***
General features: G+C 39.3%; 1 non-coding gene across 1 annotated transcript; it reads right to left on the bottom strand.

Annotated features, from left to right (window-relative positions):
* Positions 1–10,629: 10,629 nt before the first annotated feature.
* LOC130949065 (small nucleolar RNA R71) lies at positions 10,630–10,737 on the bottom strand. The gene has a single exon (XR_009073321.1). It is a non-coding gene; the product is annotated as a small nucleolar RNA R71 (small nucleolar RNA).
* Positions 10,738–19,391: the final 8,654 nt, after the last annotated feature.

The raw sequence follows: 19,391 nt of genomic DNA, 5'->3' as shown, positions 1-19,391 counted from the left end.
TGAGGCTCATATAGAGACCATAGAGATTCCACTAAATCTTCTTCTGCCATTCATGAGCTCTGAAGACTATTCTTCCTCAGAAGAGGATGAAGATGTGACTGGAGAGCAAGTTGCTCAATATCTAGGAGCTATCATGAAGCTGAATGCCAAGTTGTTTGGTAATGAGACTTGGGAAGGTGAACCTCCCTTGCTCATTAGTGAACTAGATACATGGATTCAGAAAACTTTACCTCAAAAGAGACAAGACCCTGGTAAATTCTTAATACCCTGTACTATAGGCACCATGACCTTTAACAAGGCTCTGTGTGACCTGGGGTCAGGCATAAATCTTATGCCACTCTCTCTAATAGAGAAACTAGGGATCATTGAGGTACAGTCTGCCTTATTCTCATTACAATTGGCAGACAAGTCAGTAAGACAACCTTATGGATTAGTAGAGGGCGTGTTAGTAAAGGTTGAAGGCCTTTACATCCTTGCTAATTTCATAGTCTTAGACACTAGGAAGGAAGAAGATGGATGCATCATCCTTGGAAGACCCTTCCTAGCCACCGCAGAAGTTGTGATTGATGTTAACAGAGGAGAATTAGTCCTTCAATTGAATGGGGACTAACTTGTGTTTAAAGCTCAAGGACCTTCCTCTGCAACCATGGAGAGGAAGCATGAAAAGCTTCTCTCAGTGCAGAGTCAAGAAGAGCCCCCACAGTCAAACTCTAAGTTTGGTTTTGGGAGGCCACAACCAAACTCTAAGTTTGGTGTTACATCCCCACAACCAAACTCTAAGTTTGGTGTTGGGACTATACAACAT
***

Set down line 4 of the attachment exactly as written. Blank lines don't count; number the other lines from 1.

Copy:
* LOC130949065 (small nucleolar RNA R71) lies at positions 10,630–10,737 on the bottom strand. The gene has a single exon (XR_009073321.1). It is a non-coding gene; the product is annotated as a small nucleolar RNA R71 (small nucleolar RNA).